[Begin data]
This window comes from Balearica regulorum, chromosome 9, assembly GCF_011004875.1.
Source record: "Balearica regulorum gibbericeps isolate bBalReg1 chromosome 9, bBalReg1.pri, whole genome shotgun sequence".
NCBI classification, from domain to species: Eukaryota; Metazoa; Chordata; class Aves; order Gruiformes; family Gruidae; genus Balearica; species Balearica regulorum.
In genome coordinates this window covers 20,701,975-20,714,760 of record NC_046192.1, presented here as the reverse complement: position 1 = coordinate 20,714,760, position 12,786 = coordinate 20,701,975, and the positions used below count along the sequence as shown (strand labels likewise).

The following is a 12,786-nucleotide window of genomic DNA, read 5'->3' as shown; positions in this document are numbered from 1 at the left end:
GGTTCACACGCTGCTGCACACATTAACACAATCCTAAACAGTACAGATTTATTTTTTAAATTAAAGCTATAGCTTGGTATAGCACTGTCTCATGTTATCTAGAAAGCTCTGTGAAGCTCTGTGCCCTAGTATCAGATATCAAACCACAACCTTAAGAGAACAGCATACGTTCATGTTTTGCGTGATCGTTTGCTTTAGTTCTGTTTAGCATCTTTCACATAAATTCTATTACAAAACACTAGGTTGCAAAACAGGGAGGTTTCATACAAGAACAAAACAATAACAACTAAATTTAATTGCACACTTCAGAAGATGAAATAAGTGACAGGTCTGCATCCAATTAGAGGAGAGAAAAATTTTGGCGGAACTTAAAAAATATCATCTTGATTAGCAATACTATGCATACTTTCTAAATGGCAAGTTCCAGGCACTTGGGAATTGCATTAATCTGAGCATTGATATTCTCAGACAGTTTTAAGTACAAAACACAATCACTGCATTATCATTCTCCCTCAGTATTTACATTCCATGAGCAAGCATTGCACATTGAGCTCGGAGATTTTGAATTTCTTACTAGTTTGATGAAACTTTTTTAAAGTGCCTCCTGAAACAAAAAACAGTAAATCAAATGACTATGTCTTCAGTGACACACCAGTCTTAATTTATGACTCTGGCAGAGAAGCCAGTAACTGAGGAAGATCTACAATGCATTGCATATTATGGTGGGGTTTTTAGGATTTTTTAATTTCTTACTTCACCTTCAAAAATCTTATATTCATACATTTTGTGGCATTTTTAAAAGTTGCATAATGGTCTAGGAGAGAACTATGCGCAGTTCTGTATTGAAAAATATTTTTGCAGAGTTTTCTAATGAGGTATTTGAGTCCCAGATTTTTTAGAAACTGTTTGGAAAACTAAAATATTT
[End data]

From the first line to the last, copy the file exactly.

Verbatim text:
This window comes from Balearica regulorum, chromosome 9, assembly GCF_011004875.1.
Source record: "Balearica regulorum gibbericeps isolate bBalReg1 chromosome 9, bBalReg1.pri, whole genome shotgun sequence".
NCBI classification, from domain to species: Eukaryota; Metazoa; Chordata; class Aves; order Gruiformes; family Gruidae; genus Balearica; species Balearica regulorum.
In genome coordinates this window covers 20,701,975-20,714,760 of record NC_046192.1, presented here as the reverse complement: position 1 = coordinate 20,714,760, position 12,786 = coordinate 20,701,975, and the positions used below count along the sequence as shown (strand labels likewise).

The following is a 12,786-nucleotide window of genomic DNA, read 5'->3' as shown; positions in this document are numbered from 1 at the left end:
GGTTCACACGCTGCTGCACACATTAACACAATCCTAAACAGTACAGATTTATTTTTTAAATTAAAGCTATAGCTTGGTATAGCACTGTCTCATGTTATCTAGAAAGCTCTGTGAAGCTCTGTGCCCTAGTATCAGATATCAAACCACAACCTTAAGAGAACAGCATACGTTCATGTTTTGCGTGATCGTTTGCTTTAGTTCTGTTTAGCATCTTTCACATAAATTCTATTACAAAACACTAGGTTGCAAAACAGGGAGGTTTCATACAAGAACAAAACAATAACAACTAAATTTAATTGCACACTTCAGAAGATGAAATAAGTGACAGGTCTGCATCCAATTAGAGGAGAGAAAAATTTTGGCGGAACTTAAAAAATATCATCTTGATTAGCAATACTATGCATACTTTCTAAATGGCAAGTTCCAGGCACTTGGGAATTGCATTAATCTGAGCATTGATATTCTCAGACAGTTTTAAGTACAAAACACAATCACTGCATTATCATTCTCCCTCAGTATTTACATTCCATGAGCAAGCATTGCACATTGAGCTCGGAGATTTTGAATTTCTTACTAGTTTGATGAAACTTTTTTAAAGTGCCTCCTGAAACAAAAAACAGTAAATCAAATGACTATGTCTTCAGTGACACACCAGTCTTAATTTATGACTCTGGCAGAGAAGCCAGTAACTGAGGAAGATCTACAATGCATTGCATATTATGGTGGGGTTTTTAGGATTTTTTAATTTCTTACTTCACCTTCAAAAATCTTATATTCATACATTTTGTGGCATTTTTAAAAGTTGCATAATGGTCTAGGAGAGAACTATGCGCAGTTCTGTATTGAAAAATATTTTTGCAGAGTTTTCTAATGAGGTATTTGAGTCCCAGATTTTTTAGAAACTGTTTGGAAAACTAAAATATTT